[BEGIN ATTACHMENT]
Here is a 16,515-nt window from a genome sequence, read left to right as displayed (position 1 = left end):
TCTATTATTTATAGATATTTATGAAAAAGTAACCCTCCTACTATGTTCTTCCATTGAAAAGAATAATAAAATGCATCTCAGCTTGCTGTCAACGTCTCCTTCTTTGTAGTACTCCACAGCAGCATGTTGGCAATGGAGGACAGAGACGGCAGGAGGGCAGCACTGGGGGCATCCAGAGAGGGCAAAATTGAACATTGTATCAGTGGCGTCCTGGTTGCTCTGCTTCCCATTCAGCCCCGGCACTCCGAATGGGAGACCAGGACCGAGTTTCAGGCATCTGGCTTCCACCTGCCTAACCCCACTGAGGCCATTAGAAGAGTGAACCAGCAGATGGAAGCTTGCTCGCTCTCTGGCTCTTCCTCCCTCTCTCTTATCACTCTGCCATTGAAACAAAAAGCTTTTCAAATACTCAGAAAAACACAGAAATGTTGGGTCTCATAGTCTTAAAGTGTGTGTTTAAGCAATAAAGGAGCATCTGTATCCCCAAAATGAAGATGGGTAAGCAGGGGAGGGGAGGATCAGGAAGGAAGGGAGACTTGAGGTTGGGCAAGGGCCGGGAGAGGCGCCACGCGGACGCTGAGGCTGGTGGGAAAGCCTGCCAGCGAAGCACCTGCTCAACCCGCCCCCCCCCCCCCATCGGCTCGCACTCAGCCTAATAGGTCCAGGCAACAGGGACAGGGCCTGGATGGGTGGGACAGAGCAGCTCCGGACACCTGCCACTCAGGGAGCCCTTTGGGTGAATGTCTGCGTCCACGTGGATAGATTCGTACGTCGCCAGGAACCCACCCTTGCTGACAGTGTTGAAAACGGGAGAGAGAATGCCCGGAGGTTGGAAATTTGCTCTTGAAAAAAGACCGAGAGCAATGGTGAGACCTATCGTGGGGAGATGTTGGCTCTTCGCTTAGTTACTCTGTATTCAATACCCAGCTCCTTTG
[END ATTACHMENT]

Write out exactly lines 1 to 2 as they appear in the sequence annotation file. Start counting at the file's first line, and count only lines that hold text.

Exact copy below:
Here is a 16,515-nt window from a genome sequence, read left to right as displayed (position 1 = left end):
TCTATTATTTATAGATATTTATGAAAAAGTAACCCTCCTACTATGTTCTTCCATTGAAAAGAATAATAAAATGCATCTCAGCTTGCTGTCAACGTCTCCTTCTTTGTAGTACTCCACAGCAGCATGTTGGCAATGGAGGACAGAGACGGCAGGAGGGCAGCACTGGGGGCATCCAGAGAGGGCAAAATTGAACATTGTATCAGTGGCGTCCTGGTTGCTCTGCTTCCCATTCAGCCCCGGCACTCCGAATGGGAGACCAGGACCGAGTTTCAGGCATCTGGCTTCCACCTGCCTAACCCCACTGAGGCCATTAGAAGAGTGAACCAGCAGATGGAAGCTTGCTCGCTCTCTGGCTCTTCCTCCCTCTCTCTTATCACTCTGCCATTGAAACAAAAAGCTTTTCAAATACTCAGAAAAACACAGAAATGTTGGGTCTCATAGTCTTAAAGTGTGTGTTTAAGCAATAAAGGAGCATCTGTATCCCCAAAATGAAGATGGGTAAGCAGGGGAGGGGAGGATCAGGAAGGAAGGGAGACTTGAGGTTGGGCAAGGGCCGGGAGAGGCGCCACGCGGACGCTGAGGCTGGTGGGAAAGCCTGCCAGCGAAGCACCTGCTCAACCCGCCCCCCCCCCCCCATCGGCTCGCACTCAGCCTAATAGGTCCAGGCAACAGGGACAGGGCCTGGATGGGTGGGACAGAGCAGCTCCGGACACCTGCCACTCAGGGAGCCCTTTGGGTGAATGTCTGCGTCCACGTGGATAGATTCGTACGTCGCCAGGAACCCACCCTTGCTGACAGTGTTGAAAACGGGAGAGAGAATGCCCGGAGGTTGGAAATTTGCTCTTGAAAAAAGACCGAGAGCAATGGTGAGACCTATCGTGGGGAGATGTTGGCTCTTCGCTTAGTTACTCTGTATTCAATACCCAGCTCCTTTG